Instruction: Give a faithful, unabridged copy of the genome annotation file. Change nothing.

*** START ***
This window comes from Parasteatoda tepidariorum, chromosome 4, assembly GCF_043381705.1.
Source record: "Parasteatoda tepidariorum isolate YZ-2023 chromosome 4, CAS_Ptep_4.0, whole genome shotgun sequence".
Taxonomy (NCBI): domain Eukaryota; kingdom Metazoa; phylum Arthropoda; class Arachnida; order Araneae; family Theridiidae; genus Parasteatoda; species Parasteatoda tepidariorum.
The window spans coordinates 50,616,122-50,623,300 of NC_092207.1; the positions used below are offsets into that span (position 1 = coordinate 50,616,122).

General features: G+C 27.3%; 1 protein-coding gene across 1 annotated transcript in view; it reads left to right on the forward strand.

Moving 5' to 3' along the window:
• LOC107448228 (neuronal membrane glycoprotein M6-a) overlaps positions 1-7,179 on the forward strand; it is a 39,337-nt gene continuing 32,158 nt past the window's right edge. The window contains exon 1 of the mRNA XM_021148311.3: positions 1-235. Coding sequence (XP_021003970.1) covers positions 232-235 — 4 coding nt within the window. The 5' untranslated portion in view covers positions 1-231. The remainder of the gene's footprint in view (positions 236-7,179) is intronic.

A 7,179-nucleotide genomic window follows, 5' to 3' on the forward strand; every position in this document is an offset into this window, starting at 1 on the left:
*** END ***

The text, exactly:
This window comes from Parasteatoda tepidariorum, chromosome 4, assembly GCF_043381705.1.
Source record: "Parasteatoda tepidariorum isolate YZ-2023 chromosome 4, CAS_Ptep_4.0, whole genome shotgun sequence".
Taxonomy (NCBI): domain Eukaryota; kingdom Metazoa; phylum Arthropoda; class Arachnida; order Araneae; family Theridiidae; genus Parasteatoda; species Parasteatoda tepidariorum.
The window spans coordinates 50,616,122-50,623,300 of NC_092207.1; the positions used below are offsets into that span (position 1 = coordinate 50,616,122).

General features: G+C 27.3%; 1 protein-coding gene across 1 annotated transcript in view; it reads left to right on the forward strand.

Moving 5' to 3' along the window:
• LOC107448228 (neuronal membrane glycoprotein M6-a) overlaps positions 1-7,179 on the forward strand; it is a 39,337-nt gene continuing 32,158 nt past the window's right edge. The window contains exon 1 of the mRNA XM_021148311.3: positions 1-235. Coding sequence (XP_021003970.1) covers positions 232-235 — 4 coding nt within the window. The 5' untranslated portion in view covers positions 1-231. The remainder of the gene's footprint in view (positions 236-7,179) is intronic.

A 7,179-nucleotide genomic window follows, 5' to 3' on the forward strand; every position in this document is an offset into this window, starting at 1 on the left: